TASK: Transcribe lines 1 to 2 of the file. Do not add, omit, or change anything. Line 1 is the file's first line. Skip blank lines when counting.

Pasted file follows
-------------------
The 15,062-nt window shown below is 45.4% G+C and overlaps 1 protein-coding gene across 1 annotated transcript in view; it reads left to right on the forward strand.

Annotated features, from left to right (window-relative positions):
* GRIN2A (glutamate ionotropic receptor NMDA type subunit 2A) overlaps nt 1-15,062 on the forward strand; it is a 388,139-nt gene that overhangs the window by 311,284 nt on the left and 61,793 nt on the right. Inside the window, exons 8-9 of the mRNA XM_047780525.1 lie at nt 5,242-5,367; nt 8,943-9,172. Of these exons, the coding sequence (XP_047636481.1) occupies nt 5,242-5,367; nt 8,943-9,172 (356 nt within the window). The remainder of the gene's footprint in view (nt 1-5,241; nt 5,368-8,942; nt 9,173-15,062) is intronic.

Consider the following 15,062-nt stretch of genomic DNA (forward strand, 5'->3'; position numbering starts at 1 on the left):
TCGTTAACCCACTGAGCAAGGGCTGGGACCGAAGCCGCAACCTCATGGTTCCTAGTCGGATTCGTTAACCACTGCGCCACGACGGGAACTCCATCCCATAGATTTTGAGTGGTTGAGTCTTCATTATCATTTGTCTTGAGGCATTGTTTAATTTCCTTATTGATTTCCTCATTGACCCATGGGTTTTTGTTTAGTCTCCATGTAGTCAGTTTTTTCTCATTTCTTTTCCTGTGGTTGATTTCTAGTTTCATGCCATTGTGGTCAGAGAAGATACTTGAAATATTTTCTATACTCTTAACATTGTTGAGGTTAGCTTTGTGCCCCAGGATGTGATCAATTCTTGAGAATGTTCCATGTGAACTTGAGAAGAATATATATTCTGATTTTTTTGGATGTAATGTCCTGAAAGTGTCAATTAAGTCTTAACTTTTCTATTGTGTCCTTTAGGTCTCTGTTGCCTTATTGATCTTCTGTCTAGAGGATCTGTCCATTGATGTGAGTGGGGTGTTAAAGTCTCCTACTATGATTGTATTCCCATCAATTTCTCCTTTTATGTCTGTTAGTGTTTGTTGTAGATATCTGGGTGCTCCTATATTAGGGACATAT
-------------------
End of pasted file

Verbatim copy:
The 15,062-nt window shown below is 45.4% G+C and overlaps 1 protein-coding gene across 1 annotated transcript in view; it reads left to right on the forward strand.

Annotated features, from left to right (window-relative positions):